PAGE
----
With distance, comes safety.

It’s true in both a physical sense (i.e., forest fires in California are unlikely to impact my home on the East coast) and in a metaphorical sense (i.e. a typically inner-city scourge like crack addiction is unlikely to affect middle-class suburbanites).

When you remove that distance, things get tricky. To me, that’s the crux of Jennifer Weiner’s latest novel, ‘All Fall Down.’ The protagonist, Allison, is a successful writer, with a beautiful – if challenging, at times – daughter, and a comfortable home in an upscale neighborhood. In short, she’s not who you think of when you hear the term ‘drug addict.’ The fact remains, though, that she is.

We’ve all heard about the opioid crisis affecting our nation. Often, it’s easy to push it from our minds, saying, “That would never be me.” How many of us, though, have at some point been prescribed a heavy painkiller? Maybe you had a surgery, or hurt your back, and those extra pills are just sitting there in the medicine cabinet. All it takes is one or two bad decisions and the descent down the slippery slope begins.

Weiner does an excellent job of telling the story from Allison’s perspective– a writer, wife and mother who truly believes she has her drug use under control. She also avoids the trap of the excessively dramatic “rock bottom” moment, instead taking what, though undoubtedly a bad moment, is far less horrific than the typical turning-point tale, as the catalyst for Allison’s move toward getting help.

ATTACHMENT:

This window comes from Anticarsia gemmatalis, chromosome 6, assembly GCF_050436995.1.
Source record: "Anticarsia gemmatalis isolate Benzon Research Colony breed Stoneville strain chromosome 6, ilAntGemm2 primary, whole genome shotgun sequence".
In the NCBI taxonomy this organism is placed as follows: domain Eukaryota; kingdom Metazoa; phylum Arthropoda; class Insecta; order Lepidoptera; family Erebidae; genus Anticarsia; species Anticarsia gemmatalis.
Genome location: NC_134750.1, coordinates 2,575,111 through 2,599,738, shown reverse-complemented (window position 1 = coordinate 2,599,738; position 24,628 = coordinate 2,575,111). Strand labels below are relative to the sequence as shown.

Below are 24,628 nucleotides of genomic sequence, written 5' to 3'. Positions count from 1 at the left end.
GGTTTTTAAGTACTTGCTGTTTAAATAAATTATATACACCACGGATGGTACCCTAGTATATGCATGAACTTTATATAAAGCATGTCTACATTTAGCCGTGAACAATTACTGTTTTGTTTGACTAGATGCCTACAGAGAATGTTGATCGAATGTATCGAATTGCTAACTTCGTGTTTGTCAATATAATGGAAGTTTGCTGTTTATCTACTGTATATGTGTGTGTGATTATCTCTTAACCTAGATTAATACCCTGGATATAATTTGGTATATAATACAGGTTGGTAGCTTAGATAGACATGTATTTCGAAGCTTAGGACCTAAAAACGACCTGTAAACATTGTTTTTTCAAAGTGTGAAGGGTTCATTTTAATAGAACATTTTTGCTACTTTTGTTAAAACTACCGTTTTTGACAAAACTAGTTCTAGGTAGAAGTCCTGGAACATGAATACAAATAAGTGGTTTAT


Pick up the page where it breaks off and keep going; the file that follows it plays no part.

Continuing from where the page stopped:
As in her other books (If you haven’t read ‘Good in Bed,’ please stop reading this and go get it right now. And no, it’s not about sex. Well, not really.), Weiner avoids perfect conclusions and cliched characters, opting instead for real people with real shades of gray like the people we all know– and further, like the people we all are. Allison’s journey doesn’t have a tidy little ending, all tied up in a bow. That’s not how life works, and Weiner isn’t going to pretend it is. Though I did find the ending a bit abrupt, even for a realist such as myself, I appreciate Weiner’s unwillingness to pander to the Hollywood mentality.

To me, this book is a stark reminder of that tried-and-true saying: “There but for the grace of God go I.” We are none of us immune.